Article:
Voltage Stabilisers Technologies

Selecting power conditioners

Selecting power conditioners is not simple. It requires a sound appreciation of both the application and the available alternatives.

This article considers four faces of this selection process:

  • getting the basic facts lined up
  • deciding on the required level of protection
  • understanding the terminology
  • appreciating the advantages of the different
  • types conditioner.

Basic facts

With what input variations do you have to cope?

You may well know the answer to this from past experience. If not, it must be ascertained by monitoring the supply voltage over a period of time. In many circumstances, voltage is likely to drop to a greater extent then to rise above nominal, but remember that, while a low voltage can cause system malfunction, an high may cause severe damage.

Where there is a good mains supply, a stabiliser covering input variation of –15 to +5%, will usually be adequate, but a variation of –25 to +10% or more can be encountered in a location with poor mains supply. Choosing a stabiliser with the right input variation capability is important, because if its input voltage range is exceeded, then its output will increase or decrease by the same amount by which it has gone out of limit.

Supply frequency

You nominal mains supply frequency is unlikely to vary by more than about 2% and this is well within the capability of most stabilisers. But note, there are some systems that cannot cope with such variations.

Rating your equipment

You need to check the rating of the equipment to be supplied, whether quoted in A or VA, and whether single or tree phase. The nominal voltage, plus the frequency and power factor, are required. This information will usually be shown on the rating plate attached to the equipment, otherwise you will need to consult the manufacturer or take measurements. Note the if the current draw by your equipment is non-line(for example ac to the power supplies), it is important to measure its true “rms” value.

Decide what level of protection you need

Some types of equipment are more sensitive than others when faced with flaws in the mains supply, so today’s stabiliser technology aims to protect in several different ways. Make sure you know what your equipment needs protection from and the level of voltage deviation it can tolerate, before malfunctions and equipment damage become genuine risks.

How stable must the supply be?

In other words, what level of accuracy do you need from your stabiliser? Most stabilisers will stabilise to about 5% or better, but there is a cost factor to be considered. If a liver accuracy, say to about 5%,is adequate for your equipment needs, then the input voltage range of the stabiliser is extended by –4% and +6% beyond the figures quoted for the higher accuracy. As the cost of the stabiliser is finked to the input voltage range it has to handle, then accepting lower output voltage accuracy may make it possible to select a more economical unit.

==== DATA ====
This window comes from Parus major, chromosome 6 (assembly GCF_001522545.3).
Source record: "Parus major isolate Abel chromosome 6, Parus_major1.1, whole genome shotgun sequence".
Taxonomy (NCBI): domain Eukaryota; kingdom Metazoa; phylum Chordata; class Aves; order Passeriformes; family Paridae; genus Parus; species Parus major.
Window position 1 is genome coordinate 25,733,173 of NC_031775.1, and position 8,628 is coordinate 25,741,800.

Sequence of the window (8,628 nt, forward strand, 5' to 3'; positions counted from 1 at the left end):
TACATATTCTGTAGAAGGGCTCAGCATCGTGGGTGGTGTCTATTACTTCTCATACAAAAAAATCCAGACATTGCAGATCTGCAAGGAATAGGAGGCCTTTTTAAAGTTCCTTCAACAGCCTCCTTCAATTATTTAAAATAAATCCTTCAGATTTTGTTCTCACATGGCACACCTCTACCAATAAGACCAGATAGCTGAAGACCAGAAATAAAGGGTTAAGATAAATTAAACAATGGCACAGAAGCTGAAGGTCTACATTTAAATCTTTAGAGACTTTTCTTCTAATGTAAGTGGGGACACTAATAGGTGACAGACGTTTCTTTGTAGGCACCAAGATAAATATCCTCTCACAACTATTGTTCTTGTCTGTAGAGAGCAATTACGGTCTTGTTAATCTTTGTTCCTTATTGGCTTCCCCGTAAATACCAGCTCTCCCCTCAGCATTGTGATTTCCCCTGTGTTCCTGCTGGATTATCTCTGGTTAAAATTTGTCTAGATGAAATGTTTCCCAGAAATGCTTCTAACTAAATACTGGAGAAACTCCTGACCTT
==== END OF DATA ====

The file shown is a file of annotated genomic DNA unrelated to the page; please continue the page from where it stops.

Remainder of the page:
Will transients cause problems?

Transient noise is present to some extent in all mains supplies. High energy voltage spikes and surges are introduced into distribution lines by the switching of equipment, especially heavy inductive loads, or by atmospheric electrical disturbance. Some stabilisers are fitted with voltage surge protection which will clip surges or spikes to approximately three times the supply voltage. But will this be sufficient for equipment?

Some systems are little affected by transients, but electronic equipment, especially if microprocessor-based, can be damaged and/or malfunction: in such cases merely clipping high voltages will not be adequate and full transverse mode interference protection will be needed.

Common mode supply interference

Common mode interference can also be a problem and most microprocessor-base equipment will require a supply with this earth to neutral noise factor limited to less than 0,25V peaking.

For this reason, you may be considering installing a clean line from the mains distribution point, but this will not always give the required level of protection. Often this can introduce more problems than it solves!

Line conditioning is the more possible answer, achieved by fitting an isolation transformer with the secondary neutral linked to earth. This eliminates the need for a dedicated clean line and at the point of linking neutral to earth, common mode interference is nil. In other words. The neutral conductor has been solidly referenced to the local earth, eliminating the common mode supply interference caused by neutral currents. Stabilisers with added interference suppression like this are often referred to as line conditioners or power conditioners.

Circuit protection

There are other protective devices you will want to consider:

  • circuit breakers which, in addition to providing over current
  • protection ,will trip if the output voltage deviation is above a present level.